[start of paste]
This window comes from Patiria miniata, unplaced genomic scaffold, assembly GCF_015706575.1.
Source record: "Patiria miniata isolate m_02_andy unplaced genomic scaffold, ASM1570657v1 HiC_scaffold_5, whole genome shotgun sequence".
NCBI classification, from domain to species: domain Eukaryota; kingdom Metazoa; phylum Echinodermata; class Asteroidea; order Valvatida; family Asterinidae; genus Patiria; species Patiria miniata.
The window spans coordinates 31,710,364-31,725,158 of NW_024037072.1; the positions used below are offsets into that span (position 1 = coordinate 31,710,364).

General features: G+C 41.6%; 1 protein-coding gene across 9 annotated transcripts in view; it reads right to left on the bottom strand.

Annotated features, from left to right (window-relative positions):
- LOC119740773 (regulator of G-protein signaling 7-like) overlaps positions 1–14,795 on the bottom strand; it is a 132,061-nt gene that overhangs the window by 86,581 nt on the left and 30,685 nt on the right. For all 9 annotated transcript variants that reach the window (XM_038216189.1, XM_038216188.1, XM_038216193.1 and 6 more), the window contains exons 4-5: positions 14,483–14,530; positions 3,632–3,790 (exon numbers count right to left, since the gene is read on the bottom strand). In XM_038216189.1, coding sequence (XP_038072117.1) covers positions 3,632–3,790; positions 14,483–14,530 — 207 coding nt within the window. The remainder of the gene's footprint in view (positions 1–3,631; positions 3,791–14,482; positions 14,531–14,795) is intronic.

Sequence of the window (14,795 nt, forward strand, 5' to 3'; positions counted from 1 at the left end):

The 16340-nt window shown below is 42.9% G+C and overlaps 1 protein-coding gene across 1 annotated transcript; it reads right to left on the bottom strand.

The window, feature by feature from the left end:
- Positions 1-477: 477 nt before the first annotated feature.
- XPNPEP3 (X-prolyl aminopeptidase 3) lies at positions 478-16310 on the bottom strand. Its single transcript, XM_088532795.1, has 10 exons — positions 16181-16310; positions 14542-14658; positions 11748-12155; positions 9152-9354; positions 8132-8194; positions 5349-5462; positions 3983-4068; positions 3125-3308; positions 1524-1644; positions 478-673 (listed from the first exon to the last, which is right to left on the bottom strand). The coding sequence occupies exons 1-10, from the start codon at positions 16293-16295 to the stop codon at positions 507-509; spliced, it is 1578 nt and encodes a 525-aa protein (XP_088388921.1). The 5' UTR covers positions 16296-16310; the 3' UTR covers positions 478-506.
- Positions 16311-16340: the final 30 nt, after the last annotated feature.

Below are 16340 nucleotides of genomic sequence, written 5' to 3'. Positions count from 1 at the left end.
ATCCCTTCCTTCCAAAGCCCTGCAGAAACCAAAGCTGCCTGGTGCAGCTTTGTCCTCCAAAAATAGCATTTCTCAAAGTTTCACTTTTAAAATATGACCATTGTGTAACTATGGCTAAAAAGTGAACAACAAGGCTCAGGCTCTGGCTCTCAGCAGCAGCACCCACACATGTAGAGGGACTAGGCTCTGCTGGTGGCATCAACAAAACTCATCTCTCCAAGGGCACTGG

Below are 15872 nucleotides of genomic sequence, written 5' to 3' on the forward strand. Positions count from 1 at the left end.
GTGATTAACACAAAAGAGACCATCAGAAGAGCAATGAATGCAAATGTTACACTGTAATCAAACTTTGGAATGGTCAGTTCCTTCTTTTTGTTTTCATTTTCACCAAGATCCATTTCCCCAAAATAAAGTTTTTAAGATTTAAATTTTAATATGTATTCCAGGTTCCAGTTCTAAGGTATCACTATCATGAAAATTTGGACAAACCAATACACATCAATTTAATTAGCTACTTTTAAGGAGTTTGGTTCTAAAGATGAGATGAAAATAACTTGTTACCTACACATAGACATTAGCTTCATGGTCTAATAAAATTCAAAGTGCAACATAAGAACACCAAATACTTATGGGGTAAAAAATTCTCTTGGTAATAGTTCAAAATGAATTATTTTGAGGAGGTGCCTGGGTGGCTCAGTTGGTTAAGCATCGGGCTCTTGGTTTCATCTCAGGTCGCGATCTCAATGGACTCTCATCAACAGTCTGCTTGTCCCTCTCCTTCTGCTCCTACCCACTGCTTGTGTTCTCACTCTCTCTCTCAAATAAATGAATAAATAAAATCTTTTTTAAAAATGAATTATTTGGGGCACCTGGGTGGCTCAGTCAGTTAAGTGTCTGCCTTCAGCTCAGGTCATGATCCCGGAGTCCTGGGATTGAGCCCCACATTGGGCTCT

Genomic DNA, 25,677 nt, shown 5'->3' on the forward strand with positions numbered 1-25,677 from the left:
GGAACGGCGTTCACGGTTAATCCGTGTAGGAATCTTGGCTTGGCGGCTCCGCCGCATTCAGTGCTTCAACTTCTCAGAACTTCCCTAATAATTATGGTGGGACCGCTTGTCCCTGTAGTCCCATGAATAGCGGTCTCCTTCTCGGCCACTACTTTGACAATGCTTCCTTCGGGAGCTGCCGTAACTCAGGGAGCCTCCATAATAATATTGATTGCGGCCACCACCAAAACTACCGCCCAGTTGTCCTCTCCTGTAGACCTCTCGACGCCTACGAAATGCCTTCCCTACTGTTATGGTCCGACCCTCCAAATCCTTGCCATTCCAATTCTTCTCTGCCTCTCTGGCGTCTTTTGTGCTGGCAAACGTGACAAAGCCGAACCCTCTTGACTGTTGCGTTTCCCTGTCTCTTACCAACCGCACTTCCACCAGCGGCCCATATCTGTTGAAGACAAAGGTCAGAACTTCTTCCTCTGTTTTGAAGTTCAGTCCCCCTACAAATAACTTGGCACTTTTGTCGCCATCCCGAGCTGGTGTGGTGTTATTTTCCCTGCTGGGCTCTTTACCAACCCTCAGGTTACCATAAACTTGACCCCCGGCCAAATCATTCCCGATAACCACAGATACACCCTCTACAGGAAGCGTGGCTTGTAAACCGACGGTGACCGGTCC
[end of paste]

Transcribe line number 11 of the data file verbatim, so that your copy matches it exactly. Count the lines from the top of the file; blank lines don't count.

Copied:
- Positions 1-477: 477 nt before the first annotated feature.